Fingertips

A slight, dry wind flowed through the trees and under the sky, pressing black dresses against long legs, making hair frayed and frazzled. Morning commuters buzzed along the streets. Oblivious to the chaos beyond the windshield. Trapped in the awful moment, a day set aside for teardrops and sorrow, a girl got out of her mother’s station wagon and took a few half steps before shutting the door.

The sound of the door slamming made her younger sister jump out of the daze that the car ride had put her in. Sitting stiff in the brown automobile, her mind was a frenzy of thought. “Soon,” she kept thinking, “soon he’ll really be gone.” In her head were those words she’d heard her father say. An utterance that would haunt her for most of her adolescence, the scene that played in her head, the soundtrack for the terrible sight she had been witness to looped over and over.

Stage set. Air dry. Waking up early to see Tom and Jerry. Stepping down the stairs. Feet sinking into fluffy carpet and the pitter-patter across the hardwood floor to the TV room. Looking for the channel changer. Lifting sofa cushions. Moving pillows. A noise. Downstairs. The cellar. A blur. Standing at the top of the wooden steps. A clank. Crouching to see who was in her house. A sigh. Just Daddy. Phew. Only Dad. She spoke and asked what he was doing. She guessed he couldn’t hear her. Music playing. Floyd. She thought he was busy. She wanted to see the black cat chase the brown mouse. What a funny mouse. She turned from the stairway towards the kitchen. Headed back to find the remote control. Find and click, watch the ‘toon. The music got louder. “…goodbye cruel world, I’m leaving you today…” A shout. Three hurried syllables. What followed snapped her nerves up her spine like lightning. A break in the silence of the dawn.

Back to now. She was out of the car, her hand in the hand of her sister’s. Follow Mama. Look both ways. Hold tight. The walk across the street seemed to take hours. Dressed up by her aunt, a few dabs of makeup on her cheeks, the innocent child clutched her sister’s hand as they made their way to the cold, brick building. That music, looping, that song, that one song. Why couldn’t she have run back to the cellar? Down the musky scented stairs, descending. She heard it coming. And she wanted to see was a cat chase a mouse on the tube. Innocence overlooked. All she could do was silently blame herself. Rip at it over and over, nothing fit. Emptiness had been creeping in, pushing all else out. She hadn’t said anything since the moment he died. She wished it would go away, but it wouldn’t. Nothing would ever go her way again. A betrayed nine-year-old girl. Walking. Waiting.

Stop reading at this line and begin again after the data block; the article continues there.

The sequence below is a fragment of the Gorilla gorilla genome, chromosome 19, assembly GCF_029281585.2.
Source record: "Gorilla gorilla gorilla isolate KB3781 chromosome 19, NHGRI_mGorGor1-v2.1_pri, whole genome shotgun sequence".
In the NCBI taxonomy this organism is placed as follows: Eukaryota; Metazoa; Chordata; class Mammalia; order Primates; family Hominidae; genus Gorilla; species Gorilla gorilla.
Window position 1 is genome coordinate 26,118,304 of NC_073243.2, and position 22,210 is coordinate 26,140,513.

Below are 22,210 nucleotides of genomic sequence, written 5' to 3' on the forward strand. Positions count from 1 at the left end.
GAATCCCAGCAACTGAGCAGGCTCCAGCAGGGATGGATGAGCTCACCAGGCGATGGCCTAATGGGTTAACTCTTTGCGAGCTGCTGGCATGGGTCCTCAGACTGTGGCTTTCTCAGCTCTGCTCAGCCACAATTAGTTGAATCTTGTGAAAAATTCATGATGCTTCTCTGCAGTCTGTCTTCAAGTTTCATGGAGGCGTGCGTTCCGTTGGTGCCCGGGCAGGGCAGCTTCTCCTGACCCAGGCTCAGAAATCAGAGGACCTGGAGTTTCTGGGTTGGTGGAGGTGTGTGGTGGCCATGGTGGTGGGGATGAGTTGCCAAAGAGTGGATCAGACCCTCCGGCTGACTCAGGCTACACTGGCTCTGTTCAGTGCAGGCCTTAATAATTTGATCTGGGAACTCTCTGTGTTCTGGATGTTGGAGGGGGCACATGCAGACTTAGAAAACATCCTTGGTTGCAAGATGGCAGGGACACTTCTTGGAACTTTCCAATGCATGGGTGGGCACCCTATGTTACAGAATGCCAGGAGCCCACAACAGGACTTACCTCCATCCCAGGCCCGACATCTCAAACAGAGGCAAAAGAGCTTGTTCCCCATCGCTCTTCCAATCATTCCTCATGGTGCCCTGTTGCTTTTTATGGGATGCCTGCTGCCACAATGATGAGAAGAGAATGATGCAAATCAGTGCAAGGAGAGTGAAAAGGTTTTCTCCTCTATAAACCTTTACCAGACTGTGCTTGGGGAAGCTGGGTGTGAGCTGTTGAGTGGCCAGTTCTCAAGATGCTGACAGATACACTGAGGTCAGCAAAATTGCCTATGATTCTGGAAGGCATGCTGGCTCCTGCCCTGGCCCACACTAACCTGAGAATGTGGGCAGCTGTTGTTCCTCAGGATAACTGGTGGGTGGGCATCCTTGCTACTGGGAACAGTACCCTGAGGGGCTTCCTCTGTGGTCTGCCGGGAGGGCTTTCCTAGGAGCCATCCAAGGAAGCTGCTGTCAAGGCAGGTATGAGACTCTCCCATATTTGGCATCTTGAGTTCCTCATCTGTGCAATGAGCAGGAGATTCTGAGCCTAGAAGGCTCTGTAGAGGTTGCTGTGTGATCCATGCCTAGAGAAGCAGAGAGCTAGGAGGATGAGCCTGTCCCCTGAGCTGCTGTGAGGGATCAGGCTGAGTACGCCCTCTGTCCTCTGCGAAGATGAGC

The first-born had a confidence about her. Her head was held high, and every instinctual emotion was held back behind a plastic smile. An organ tolled from inside the parlor, and with each toll, the hairs on her neck stood more erect. She knew this strength would not last for the entire day. The prior evening, if the music of her radio would have been dulled, the younger sister whom she shared a bedroom with could have heard quiet sobs coming from the darkness. The crier thought that they were tears of weakness. Every drop she tasted herself slipping away from reality. So many tears poured from those brown eyes. Drain. Spill. Drip out onto the pillowcase. Recalling the nights when storms filled the sky and the clouds cried hard. Hugs and embraces to comfort her. Big arms to wrap up in. Daddy’s arms, Daddy’s bed, Daddy’s girl. Just a memory. His smell lingered in her nose. The pillow was soaking wet.

She’d awoken with crust in the corners. Now was now. Life threw her lemons, and she hated lemons. Her legs hurt. Every step brought with it a searing pain. In her thighs, like she had just run a three-miler. The hurt made its way up her body. She felt a hot rage fill her face. She walked towards the place where she was supposed to say goodbye to an acquaintance that the rest of the world referred to as her father. To her it seemed like goodbye was all she had ever said to her him.

The organ grew louder as they walked, the pavement below was all that the little one looked at, and it would be some time until she gazed upon anything above her line of sight.

Each gripped the other’s hand. Fingers tied nooses as the sisters approached the flagstone steps.

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